Backs coach Wayne Smith also had high praise for second five-eighth Ma'a Nonu's efforts in casting off his tag as an international enigma, and for the debut outings of centre Richard Kahui and wing Rudi Wulf.
"Richard was strong as we know is he, had some good touches, to score on your debut is pretty special. I thought physically he was really good," Smith said.
"Rudi didn't perhaps get the same opportunities of some of the others but what he did, he did well. I'm really pleased for those guys."
The squad now takes a well-deserved one-week break before reassembling in Wellington on June 29 for the huge challenge of toppling the world champions.
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The Big Interview: Richie McCaw
December 20th 2006 Posted in Main Menu
The Big Interview: Richie McCaw November 05, 2006
The New Zealand captain has driven his team to new heights with his energy on the field, but is remarkably relaxed off it
It is October 1943, and Flight Commander James “Mack” McCaw and Flight Lieutenant William “Dusty” Miller of 486 (New Zealand) Squadron are engaged in a ground attack mission over France when their Hawker Typhoons are hit by anti-aircraft fire near Paris.
Smoke stretching for more than 100 yards billows from the stricken aircraft, but as the pilots climb and prepare to bail out, the flames suddenly extinguish and they manage to nurse the damaged fighters back to their base in West Sussex.
Later that evening when they sit down to compile a report, their near-death experience is described in a mere six words: “Hit by flak, landed at Tangmere.” The 486 motto (written in Maori) is Hiwa Hau Maka, or Beware of the Wild Winds. The adventure is dismissed as just another day at the office.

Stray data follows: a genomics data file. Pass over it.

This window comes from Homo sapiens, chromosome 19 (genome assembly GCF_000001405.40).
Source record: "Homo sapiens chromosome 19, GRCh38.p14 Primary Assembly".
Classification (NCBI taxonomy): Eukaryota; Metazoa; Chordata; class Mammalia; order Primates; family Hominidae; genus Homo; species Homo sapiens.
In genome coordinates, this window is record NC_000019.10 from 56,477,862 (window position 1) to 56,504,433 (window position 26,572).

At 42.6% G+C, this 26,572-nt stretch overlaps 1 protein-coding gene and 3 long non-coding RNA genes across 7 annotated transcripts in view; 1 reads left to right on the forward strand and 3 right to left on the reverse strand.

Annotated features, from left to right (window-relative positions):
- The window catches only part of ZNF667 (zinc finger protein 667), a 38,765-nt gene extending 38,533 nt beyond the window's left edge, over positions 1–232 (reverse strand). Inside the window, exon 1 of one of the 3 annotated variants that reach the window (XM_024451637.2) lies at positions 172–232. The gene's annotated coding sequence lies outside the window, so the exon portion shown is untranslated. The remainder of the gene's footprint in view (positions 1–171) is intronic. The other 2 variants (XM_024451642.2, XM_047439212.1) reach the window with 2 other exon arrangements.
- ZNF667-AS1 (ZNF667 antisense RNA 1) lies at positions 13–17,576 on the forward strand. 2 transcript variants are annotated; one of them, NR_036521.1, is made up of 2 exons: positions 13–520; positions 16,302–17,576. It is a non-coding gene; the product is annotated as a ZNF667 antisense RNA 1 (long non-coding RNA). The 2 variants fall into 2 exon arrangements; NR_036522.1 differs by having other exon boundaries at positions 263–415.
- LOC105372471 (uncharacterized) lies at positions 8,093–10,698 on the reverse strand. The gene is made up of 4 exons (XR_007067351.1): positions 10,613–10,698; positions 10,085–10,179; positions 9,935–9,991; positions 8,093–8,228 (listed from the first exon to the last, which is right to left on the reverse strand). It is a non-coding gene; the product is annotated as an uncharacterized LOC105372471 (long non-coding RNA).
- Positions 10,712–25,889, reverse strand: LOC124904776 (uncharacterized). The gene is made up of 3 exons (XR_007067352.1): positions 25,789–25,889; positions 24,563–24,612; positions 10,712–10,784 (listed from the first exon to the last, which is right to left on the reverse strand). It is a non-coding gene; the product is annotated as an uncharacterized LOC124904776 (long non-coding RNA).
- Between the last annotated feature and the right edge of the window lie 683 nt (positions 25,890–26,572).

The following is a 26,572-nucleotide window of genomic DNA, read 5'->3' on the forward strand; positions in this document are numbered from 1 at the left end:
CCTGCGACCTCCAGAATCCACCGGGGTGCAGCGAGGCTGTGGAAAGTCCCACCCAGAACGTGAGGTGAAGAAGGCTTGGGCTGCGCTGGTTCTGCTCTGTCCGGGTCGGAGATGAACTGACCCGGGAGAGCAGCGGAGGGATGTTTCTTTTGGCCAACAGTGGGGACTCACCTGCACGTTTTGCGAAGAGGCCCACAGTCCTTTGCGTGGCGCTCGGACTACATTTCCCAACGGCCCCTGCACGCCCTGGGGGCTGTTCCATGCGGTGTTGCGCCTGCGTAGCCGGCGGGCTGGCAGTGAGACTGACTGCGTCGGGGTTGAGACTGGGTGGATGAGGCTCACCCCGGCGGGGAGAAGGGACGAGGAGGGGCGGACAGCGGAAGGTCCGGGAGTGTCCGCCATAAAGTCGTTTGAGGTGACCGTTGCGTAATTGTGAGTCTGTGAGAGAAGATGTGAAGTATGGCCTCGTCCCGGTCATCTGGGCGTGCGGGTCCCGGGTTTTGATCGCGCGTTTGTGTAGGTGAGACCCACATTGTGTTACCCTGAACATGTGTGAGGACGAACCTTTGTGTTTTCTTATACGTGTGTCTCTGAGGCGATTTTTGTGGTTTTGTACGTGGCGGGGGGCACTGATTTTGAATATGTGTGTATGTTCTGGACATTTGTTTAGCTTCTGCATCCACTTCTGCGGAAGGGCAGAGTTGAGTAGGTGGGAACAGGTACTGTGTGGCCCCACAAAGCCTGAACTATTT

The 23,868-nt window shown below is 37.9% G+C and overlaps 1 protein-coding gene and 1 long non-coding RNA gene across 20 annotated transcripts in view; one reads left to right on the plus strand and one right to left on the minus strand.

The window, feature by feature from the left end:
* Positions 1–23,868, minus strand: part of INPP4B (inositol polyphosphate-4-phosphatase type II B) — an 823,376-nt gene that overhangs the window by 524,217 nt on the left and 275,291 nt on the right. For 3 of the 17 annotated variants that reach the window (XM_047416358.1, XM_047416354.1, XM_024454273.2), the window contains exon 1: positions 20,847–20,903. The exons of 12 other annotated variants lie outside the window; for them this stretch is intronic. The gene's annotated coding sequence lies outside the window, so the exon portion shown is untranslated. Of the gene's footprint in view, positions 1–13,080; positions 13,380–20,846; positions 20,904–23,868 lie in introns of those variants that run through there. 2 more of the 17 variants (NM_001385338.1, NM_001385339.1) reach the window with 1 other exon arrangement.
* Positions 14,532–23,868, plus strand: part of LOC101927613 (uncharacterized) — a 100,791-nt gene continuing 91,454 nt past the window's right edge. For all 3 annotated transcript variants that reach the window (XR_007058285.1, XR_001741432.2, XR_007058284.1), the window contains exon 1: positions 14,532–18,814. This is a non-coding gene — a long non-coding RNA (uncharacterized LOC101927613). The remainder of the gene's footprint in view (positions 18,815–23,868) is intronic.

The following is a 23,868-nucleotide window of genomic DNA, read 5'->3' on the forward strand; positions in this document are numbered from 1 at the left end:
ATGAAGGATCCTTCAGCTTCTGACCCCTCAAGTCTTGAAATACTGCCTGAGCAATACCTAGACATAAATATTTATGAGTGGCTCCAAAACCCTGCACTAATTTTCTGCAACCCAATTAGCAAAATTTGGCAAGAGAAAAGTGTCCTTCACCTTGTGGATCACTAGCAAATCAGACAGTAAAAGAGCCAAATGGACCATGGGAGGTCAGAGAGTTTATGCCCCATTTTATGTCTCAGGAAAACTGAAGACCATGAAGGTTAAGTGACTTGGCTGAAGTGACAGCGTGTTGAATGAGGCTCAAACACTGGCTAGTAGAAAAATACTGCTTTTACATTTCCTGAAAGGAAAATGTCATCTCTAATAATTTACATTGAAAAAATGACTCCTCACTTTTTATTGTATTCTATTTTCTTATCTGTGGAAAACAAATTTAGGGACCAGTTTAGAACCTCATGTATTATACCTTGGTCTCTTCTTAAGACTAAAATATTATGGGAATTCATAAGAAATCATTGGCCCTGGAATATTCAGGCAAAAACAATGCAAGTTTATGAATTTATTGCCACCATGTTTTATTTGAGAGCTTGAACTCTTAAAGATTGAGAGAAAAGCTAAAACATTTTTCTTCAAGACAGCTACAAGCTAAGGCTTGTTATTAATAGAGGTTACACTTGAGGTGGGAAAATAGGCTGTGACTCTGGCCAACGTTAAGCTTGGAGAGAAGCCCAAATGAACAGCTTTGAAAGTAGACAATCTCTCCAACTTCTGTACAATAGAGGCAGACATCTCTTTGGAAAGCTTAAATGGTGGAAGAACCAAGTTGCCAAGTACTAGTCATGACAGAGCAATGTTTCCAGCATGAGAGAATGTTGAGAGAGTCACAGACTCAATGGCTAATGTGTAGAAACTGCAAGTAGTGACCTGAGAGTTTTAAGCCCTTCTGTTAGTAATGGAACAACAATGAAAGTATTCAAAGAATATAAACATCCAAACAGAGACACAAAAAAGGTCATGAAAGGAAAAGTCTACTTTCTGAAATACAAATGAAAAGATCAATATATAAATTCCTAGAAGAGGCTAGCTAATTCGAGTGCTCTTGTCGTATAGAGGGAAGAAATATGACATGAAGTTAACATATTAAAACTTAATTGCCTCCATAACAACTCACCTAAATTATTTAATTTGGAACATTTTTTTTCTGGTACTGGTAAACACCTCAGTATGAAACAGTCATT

RICHIE McCAW is studying a portrait of his face taken moments after the 21-20 defeat to South Africa at Rustenburg in September. It was his 10th Test as All Blacks captain and the first in which he had tasted defeat. The losing stare on his sweat-stained face is accentuated by a gash under his left eye that looks as if it has been carved with a Stanley knife.
“There must be an easier way to make a living,” I suggest.
“Well, you would think so, wouldn’t you?” he says, laughing. “But it’s fun.”
“You’ll have to explain that to me.”
“Well, pictures like that wouldn’t suggest it, but it really is fun.”
“It looks bloody sore,” I observe.
“No,” he says with a shrug, “you don’t notice it in the game when the adrenaline is pumping.”
“How did it happen?”
“I just got clipped in a ruck by a stray arm or elbow,” he explains. “They usually take you off and stitch it, but they’re using this new staple gun now, so you’re not off the field for too long. Bang, bang, bang and you’re back out there. Then they whip the staples out at the end of the game and stitch it up.”
“How many stitches?” “Six or seven, but the doc did a good job. The scar is not too bad.”
I show him a photo from a different game of blood pumping from another eye.
“Yeah,” he says, smiling, “I’ve probably split each eyebrow 30 times, and I’ve split both cheekbones at least half-a-dozen times . . . so it’s not unusual, but some days you wake up on a Sunday morning and ask yourself why you do it.”